“God,” I cried, “that was so right. Somehow, somewhere, there has to be a Christian experience that is more than Sunday church once a week. Somewhere there must be a radical, life-changing, full-time experience with God and His people.” I did not know if such a place existed, but I knew I must find it or die. Four months later, I drove north into the Canadian wilderness.
There in a wilderness community of around 150 believers in Jesus, I found the beginnings of the fulfillment of that longing for God that gripped my heart. And in my experience there in Christian community over the next several months, God planted His seed in me. Now, looking back over thirty years of tears and joy since then, I know of a certainty that the seed planted by the banks of the Graham River fills my heart today with the revelation of Jesus Christ.
I am not worthy of God’s favor. But I know I have it. He has kept me and never let me go. The seed He planted in me has claimed me for His own.
In my first weeks at Graham River Farm, I was working with some brothers, mucking out a pig barn. I and another brother, an elder in the church, paused for a moment of rest, leaning on our pitch forks. He looked at me and asked, “Daniel, where is Christ?” I paused, not giving him a quick answer. Then he said, “Christ is in you.” I knew that it was true. That was the first time I heard those words, but I knew it was the truth of the gospel.
For the next twenty-one years I walked in the fellowship of a people who had given themselves in a radical commitment to the revelation of Jesus and to His kingdom. For eighteen of those years I lived in the context of Christian community, eating together, working together, fellowshipping daily together, seeking God together. I have seen great glory; I have known great pain.
Then, by the summer of 1998, I knew that something was missing, something was out-of-place in my understanding of God and how He would fulfill the revelation of Christ in His people. I knew that many things God spoke in the New Covenant did not fit my definition of Him, and I knew that my definition of God left me with so little hope. I very much needed hope.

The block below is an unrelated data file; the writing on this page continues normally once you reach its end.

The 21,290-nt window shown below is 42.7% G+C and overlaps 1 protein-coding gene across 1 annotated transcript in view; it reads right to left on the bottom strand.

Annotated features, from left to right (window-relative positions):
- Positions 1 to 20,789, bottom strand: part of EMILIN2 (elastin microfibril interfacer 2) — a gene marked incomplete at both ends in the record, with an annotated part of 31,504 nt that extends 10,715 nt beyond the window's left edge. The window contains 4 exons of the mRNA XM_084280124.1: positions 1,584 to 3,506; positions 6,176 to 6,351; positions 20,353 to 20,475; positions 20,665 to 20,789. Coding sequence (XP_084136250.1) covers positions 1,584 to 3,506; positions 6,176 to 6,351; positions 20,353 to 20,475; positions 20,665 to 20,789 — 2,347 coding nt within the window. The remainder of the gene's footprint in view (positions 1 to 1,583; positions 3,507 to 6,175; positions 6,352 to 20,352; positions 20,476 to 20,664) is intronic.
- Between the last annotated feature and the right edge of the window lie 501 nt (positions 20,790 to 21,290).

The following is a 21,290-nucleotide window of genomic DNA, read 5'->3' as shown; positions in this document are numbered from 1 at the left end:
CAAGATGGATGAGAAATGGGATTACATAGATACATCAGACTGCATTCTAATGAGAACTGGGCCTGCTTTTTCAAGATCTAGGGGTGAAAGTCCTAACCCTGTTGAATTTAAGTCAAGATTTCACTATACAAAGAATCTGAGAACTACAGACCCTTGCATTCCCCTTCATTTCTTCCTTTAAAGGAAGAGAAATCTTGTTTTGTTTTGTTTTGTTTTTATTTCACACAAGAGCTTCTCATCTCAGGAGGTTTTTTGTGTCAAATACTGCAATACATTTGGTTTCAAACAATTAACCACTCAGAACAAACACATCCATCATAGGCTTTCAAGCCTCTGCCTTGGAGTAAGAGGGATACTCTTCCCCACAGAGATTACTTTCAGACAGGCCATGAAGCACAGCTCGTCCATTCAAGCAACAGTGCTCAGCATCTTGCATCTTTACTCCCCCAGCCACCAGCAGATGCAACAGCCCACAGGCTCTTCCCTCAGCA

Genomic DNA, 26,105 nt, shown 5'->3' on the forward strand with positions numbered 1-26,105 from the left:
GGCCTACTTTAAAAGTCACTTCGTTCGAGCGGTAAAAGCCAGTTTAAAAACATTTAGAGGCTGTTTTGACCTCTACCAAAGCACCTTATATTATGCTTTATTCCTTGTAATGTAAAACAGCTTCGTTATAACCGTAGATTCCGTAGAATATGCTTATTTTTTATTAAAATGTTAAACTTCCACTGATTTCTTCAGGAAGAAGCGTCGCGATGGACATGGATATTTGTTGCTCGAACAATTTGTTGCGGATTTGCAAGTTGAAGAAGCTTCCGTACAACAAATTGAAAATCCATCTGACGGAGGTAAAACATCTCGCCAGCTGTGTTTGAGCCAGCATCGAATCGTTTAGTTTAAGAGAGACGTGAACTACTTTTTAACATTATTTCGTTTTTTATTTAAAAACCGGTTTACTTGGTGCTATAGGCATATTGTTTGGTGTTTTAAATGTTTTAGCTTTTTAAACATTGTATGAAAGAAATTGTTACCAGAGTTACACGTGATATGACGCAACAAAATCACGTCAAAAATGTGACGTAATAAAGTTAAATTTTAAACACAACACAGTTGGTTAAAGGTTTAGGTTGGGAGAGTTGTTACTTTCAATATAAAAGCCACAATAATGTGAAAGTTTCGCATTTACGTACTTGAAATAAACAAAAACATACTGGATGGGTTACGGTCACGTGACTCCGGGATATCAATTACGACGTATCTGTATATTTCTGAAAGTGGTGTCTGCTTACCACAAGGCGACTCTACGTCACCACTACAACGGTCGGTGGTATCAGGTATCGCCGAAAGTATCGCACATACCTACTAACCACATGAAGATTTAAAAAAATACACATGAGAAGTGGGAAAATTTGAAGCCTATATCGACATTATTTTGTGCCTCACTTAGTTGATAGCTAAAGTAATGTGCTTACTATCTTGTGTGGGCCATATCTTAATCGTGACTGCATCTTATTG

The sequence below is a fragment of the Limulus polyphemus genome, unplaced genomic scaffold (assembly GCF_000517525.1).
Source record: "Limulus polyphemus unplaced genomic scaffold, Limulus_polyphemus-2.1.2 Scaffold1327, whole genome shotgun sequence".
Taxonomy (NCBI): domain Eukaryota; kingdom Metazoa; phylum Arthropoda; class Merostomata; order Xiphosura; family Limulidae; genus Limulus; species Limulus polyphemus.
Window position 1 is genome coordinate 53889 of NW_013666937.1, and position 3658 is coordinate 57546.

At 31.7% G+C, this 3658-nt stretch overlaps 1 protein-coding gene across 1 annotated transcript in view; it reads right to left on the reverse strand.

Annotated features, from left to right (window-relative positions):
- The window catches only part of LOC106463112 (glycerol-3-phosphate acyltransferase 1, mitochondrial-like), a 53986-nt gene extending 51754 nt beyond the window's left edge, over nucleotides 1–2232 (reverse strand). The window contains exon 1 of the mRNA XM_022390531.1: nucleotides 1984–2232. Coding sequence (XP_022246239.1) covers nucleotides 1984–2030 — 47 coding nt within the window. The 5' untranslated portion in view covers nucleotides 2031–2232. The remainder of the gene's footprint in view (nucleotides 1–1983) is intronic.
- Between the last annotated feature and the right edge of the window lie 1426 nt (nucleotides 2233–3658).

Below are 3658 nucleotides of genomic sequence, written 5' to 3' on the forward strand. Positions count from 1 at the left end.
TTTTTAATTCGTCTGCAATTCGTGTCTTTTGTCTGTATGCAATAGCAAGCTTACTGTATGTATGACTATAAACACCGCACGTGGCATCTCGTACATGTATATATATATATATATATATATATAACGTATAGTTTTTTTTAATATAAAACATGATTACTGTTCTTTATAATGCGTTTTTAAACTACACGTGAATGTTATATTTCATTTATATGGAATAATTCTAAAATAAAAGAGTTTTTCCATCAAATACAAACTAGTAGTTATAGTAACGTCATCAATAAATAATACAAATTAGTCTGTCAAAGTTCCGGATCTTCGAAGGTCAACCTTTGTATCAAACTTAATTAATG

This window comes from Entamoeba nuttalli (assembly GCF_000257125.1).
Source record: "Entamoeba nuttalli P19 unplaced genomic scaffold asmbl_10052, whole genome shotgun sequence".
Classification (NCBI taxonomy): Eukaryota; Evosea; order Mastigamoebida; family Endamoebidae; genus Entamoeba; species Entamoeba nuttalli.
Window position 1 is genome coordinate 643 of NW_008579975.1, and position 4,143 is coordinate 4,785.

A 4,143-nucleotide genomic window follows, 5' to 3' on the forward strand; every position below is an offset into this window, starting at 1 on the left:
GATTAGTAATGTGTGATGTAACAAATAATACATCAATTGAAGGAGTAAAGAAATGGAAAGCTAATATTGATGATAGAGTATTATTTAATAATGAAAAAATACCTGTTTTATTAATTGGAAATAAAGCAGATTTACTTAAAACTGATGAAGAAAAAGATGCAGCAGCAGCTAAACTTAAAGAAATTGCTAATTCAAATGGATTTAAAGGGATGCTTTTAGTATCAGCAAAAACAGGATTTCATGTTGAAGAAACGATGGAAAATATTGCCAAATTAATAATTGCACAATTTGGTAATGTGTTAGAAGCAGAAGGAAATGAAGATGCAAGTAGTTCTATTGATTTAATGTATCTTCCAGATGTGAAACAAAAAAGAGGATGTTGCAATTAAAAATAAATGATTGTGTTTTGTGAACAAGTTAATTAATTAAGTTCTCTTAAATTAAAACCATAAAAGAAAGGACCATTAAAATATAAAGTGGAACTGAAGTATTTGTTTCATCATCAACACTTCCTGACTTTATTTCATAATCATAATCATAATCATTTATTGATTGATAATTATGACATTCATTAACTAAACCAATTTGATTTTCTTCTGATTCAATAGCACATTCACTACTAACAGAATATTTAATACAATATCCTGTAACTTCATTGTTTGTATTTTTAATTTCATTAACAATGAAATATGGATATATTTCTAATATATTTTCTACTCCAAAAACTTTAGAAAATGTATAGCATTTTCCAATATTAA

Although we continue to have very great ties of friendship and family with that fellowship, in the fall of 1998, I pulled out, taking my family to the nearby town of Fort St. John, in British Columbia. In the next year, we moved to Lubbock, Texas, where I got my Master’s degree in education and a teacher’s certificate, then finally here to Houston.
However, in leaving that fellowship and Christian community, I made an agreement with God. He would show me what was missing, He would take my life all apart to put it back together again, He would, bit by bit, remove everything that had tacked itself onto what He had taught me through all those years, and He would keep and make more real than ever the revelation of Christ that I had given my heart to so many years ago.
In the summer of 2006, my family and I began to attend Lakewood Church with Joel Osteen, pastor. Right at the start, Pastor Joel spoke a word that went all through me. “Speak what God says you are.” I’m not the kind of person who can take anything anyone says about God lightly. I must know what God says. I have read the whole Bible more than 20 times, the New Testament more than 40. I have searched the word from beginning to end countless times through the years and written it down over and over. “The Bible says” is never sufficient for me, I must know what it says.